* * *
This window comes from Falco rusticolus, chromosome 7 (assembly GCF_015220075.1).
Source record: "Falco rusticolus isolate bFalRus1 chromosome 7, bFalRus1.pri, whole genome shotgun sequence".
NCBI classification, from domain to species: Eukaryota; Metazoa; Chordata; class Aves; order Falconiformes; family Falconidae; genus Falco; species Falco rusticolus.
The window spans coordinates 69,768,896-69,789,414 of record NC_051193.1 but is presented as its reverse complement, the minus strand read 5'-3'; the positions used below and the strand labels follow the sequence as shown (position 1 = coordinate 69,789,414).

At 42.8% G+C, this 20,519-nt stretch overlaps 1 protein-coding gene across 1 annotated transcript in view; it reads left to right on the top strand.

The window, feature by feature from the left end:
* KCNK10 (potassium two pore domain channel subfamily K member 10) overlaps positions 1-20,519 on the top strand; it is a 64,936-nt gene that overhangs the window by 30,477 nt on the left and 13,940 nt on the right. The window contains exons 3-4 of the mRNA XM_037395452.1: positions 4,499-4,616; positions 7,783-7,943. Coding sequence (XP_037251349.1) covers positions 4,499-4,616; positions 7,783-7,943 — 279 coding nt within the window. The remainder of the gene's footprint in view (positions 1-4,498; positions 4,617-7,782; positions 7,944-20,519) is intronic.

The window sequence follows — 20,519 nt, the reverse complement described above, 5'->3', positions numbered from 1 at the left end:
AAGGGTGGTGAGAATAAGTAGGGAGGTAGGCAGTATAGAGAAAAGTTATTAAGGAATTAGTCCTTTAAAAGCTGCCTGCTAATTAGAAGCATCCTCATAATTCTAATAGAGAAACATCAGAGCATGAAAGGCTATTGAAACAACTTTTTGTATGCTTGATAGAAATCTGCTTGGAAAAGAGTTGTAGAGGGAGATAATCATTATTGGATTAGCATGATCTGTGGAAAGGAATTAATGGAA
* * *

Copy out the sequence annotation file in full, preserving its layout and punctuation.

This window comes from Falco rusticolus, chromosome 7 (assembly GCF_015220075.1).
Source record: "Falco rusticolus isolate bFalRus1 chromosome 7, bFalRus1.pri, whole genome shotgun sequence".
NCBI classification, from domain to species: Eukaryota; Metazoa; Chordata; class Aves; order Falconiformes; family Falconidae; genus Falco; species Falco rusticolus.
The window spans coordinates 69,768,896-69,789,414 of record NC_051193.1 but is presented as its reverse complement, the minus strand read 5'-3'; the positions used below and the strand labels follow the sequence as shown (position 1 = coordinate 69,789,414).

At 42.8% G+C, this 20,519-nt stretch overlaps 1 protein-coding gene across 1 annotated transcript in view; it reads left to right on the top strand.

The window, feature by feature from the left end:
* KCNK10 (potassium two pore domain channel subfamily K member 10) overlaps positions 1-20,519 on the top strand; it is a 64,936-nt gene that overhangs the window by 30,477 nt on the left and 13,940 nt on the right. The window contains exons 3-4 of the mRNA XM_037395452.1: positions 4,499-4,616; positions 7,783-7,943. Coding sequence (XP_037251349.1) covers positions 4,499-4,616; positions 7,783-7,943 — 279 coding nt within the window. The remainder of the gene's footprint in view (positions 1-4,498; positions 4,617-7,782; positions 7,944-20,519) is intronic.

The window sequence follows — 20,519 nt, the reverse complement described above, 5'->3', positions numbered from 1 at the left end:
AAGGGTGGTGAGAATAAGTAGGGAGGTAGGCAGTATAGAGAAAAGTTATTAAGGAATTAGTCCTTTAAAAGCTGCCTGCTAATTAGAAGCATCCTCATAATTCTAATAGAGAAACATCAGAGCATGAAAGGCTATTGAAACAACTTTTTGTATGCTTGATAGAAATCTGCTTGGAAAAGAGTTGTAGAGGGAGATAATCATTATTGGATTAGCATGATCTGTGGAAAGGAATTAATGGAA